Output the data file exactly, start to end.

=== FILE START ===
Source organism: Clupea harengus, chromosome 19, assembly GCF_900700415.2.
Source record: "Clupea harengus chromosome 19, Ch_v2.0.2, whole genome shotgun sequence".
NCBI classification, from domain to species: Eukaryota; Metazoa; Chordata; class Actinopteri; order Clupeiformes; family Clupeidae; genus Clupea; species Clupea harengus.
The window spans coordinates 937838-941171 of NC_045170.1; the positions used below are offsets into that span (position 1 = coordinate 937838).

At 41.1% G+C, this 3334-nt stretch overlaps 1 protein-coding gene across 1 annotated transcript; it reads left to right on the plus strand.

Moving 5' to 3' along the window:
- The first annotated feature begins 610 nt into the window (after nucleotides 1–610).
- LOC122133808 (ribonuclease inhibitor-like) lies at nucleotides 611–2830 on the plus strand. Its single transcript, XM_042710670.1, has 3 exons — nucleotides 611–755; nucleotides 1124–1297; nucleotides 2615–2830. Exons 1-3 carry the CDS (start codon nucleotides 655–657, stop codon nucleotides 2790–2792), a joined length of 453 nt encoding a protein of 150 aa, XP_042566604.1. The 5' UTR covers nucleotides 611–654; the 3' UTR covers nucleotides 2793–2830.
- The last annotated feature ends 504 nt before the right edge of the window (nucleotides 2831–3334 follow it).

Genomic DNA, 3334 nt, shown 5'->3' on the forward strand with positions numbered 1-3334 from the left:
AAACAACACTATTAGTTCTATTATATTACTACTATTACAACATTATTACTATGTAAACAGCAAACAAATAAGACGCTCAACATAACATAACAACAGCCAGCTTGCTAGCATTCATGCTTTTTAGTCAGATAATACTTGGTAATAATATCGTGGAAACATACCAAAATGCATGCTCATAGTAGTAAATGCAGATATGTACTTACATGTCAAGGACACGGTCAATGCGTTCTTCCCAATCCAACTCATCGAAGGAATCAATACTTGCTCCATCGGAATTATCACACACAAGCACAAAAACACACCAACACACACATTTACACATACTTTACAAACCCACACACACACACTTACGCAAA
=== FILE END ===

Source organism: Clupea harengus, chromosome 19, assembly GCF_900700415.2.
Source record: "Clupea harengus chromosome 19, Ch_v2.0.2, whole genome shotgun sequence".
NCBI classification, from domain to species: Eukaryota; Metazoa; Chordata; class Actinopteri; order Clupeiformes; family Clupeidae; genus Clupea; species Clupea harengus.
The window spans coordinates 937838-941171 of NC_045170.1; the positions used below are offsets into that span (position 1 = coordinate 937838).

At 41.1% G+C, this 3334-nt stretch overlaps 1 protein-coding gene across 1 annotated transcript; it reads left to right on the plus strand.

Moving 5' to 3' along the window:
- The first annotated feature begins 610 nt into the window (after nucleotides 1–610).
- LOC122133808 (ribonuclease inhibitor-like) lies at nucleotides 611–2830 on the plus strand. Its single transcript, XM_042710670.1, has 3 exons — nucleotides 611–755; nucleotides 1124–1297; nucleotides 2615–2830. Exons 1-3 carry the CDS (start codon nucleotides 655–657, stop codon nucleotides 2790–2792), a joined length of 453 nt encoding a protein of 150 aa, XP_042566604.1. The 5' UTR covers nucleotides 611–654; the 3' UTR covers nucleotides 2793–2830.
- The last annotated feature ends 504 nt before the right edge of the window (nucleotides 2831–3334 follow it).

Genomic DNA, 3334 nt, shown 5'->3' on the forward strand with positions numbered 1-3334 from the left:
AAACAACACTATTAGTTCTATTATATTACTACTATTACAACATTATTACTATGTAAACAGCAAACAAATAAGACGCTCAACATAACATAACAACAGCCAGCTTGCTAGCATTCATGCTTTTTAGTCAGATAATACTTGGTAATAATATCGTGGAAACATACCAAAATGCATGCTCATAGTAGTAAATGCAGATATGTACTTACATGTCAAGGACACGGTCAATGCGTTCTTCCCAATCCAACTCATCGAAGGAATCAATACTTGCTCCATCGGAATTATCACACACAAGCACAAAAACACACCAACACACACATTTACACATACTTTACAAACCCACACACACACACTTACGCAAA